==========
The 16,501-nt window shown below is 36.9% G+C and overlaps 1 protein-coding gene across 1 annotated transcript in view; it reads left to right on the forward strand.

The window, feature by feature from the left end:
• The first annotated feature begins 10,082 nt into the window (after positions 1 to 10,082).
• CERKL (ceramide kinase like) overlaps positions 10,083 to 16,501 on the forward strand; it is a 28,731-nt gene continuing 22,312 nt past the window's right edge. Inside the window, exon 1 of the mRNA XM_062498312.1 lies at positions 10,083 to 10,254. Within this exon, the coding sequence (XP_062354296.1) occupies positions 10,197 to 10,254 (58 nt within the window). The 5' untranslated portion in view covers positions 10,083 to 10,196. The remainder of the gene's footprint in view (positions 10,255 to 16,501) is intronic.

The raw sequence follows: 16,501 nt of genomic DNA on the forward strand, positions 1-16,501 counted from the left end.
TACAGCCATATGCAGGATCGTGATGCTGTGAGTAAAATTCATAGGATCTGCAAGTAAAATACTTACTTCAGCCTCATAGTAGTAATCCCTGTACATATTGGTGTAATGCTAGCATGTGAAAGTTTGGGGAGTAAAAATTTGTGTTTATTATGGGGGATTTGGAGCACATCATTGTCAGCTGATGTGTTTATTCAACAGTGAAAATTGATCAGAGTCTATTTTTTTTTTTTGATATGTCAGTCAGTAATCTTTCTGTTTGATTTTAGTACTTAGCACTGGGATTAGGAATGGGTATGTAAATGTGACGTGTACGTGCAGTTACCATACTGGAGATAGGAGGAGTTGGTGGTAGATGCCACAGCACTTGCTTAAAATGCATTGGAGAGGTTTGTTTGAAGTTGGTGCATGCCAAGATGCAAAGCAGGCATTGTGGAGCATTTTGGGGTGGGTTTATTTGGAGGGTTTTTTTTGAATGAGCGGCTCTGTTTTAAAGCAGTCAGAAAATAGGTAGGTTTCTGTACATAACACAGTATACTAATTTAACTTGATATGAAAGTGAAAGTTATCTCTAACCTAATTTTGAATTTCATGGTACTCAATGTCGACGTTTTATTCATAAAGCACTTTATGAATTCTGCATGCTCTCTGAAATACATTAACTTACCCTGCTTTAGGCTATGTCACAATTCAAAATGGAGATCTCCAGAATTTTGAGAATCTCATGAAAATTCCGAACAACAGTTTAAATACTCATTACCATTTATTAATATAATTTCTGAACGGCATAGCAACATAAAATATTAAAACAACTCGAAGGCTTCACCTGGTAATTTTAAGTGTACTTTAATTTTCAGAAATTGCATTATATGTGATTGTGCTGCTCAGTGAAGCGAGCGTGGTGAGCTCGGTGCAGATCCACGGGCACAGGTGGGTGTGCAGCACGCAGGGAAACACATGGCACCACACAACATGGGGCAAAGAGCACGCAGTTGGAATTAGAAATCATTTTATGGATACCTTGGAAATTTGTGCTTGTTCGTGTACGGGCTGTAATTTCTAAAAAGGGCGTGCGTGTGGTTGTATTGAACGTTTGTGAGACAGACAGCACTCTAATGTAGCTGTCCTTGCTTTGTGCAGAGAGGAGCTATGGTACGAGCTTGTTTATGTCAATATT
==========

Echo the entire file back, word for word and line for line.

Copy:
The 16,501-nt window shown below is 36.9% G+C and overlaps 1 protein-coding gene across 1 annotated transcript in view; it reads left to right on the forward strand.

The window, feature by feature from the left end:
• The first annotated feature begins 10,082 nt into the window (after positions 1 to 10,082).
• CERKL (ceramide kinase like) overlaps positions 10,083 to 16,501 on the forward strand; it is a 28,731-nt gene continuing 22,312 nt past the window's right edge. Inside the window, exon 1 of the mRNA XM_062498312.1 lies at positions 10,083 to 10,254. Within this exon, the coding sequence (XP_062354296.1) occupies positions 10,197 to 10,254 (58 nt within the window). The 5' untranslated portion in view covers positions 10,083 to 10,196. The remainder of the gene's footprint in view (positions 10,255 to 16,501) is intronic.

The raw sequence follows: 16,501 nt of genomic DNA on the forward strand, positions 1-16,501 counted from the left end.
TACAGCCATATGCAGGATCGTGATGCTGTGAGTAAAATTCATAGGATCTGCAAGTAAAATACTTACTTCAGCCTCATAGTAGTAATCCCTGTACATATTGGTGTAATGCTAGCATGTGAAAGTTTGGGGAGTAAAAATTTGTGTTTATTATGGGGGATTTGGAGCACATCATTGTCAGCTGATGTGTTTATTCAACAGTGAAAATTGATCAGAGTCTATTTTTTTTTTTTGATATGTCAGTCAGTAATCTTTCTGTTTGATTTTAGTACTTAGCACTGGGATTAGGAATGGGTATGTAAATGTGACGTGTACGTGCAGTTACCATACTGGAGATAGGAGGAGTTGGTGGTAGATGCCACAGCACTTGCTTAAAATGCATTGGAGAGGTTTGTTTGAAGTTGGTGCATGCCAAGATGCAAAGCAGGCATTGTGGAGCATTTTGGGGTGGGTTTATTTGGAGGGTTTTTTTTGAATGAGCGGCTCTGTTTTAAAGCAGTCAGAAAATAGGTAGGTTTCTGTACATAACACAGTATACTAATTTAACTTGATATGAAAGTGAAAGTTATCTCTAACCTAATTTTGAATTTCATGGTACTCAATGTCGACGTTTTATTCATAAAGCACTTTATGAATTCTGCATGCTCTCTGAAATACATTAACTTACCCTGCTTTAGGCTATGTCACAATTCAAAATGGAGATCTCCAGAATTTTGAGAATCTCATGAAAATTCCGAACAACAGTTTAAATACTCATTACCATTTATTAATATAATTTCTGAACGGCATAGCAACATAAAATATTAAAACAACTCGAAGGCTTCACCTGGTAATTTTAAGTGTACTTTAATTTTCAGAAATTGCATTATATGTGATTGTGCTGCTCAGTGAAGCGAGCGTGGTGAGCTCGGTGCAGATCCACGGGCACAGGTGGGTGTGCAGCACGCAGGGAAACACATGGCACCACACAACATGGGGCAAAGAGCACGCAGTTGGAATTAGAAATCATTTTATGGATACCTTGGAAATTTGTGCTTGTTCGTGTACGGGCTGTAATTTCTAAAAAGGGCGTGCGTGTGGTTGTATTGAACGTTTGTGAGACAGACAGCACTCTAATGTAGCTGTCCTTGCTTTGTGCAGAGAGGAGCTATGGTACGAGCTTGTTTATGTCAATATT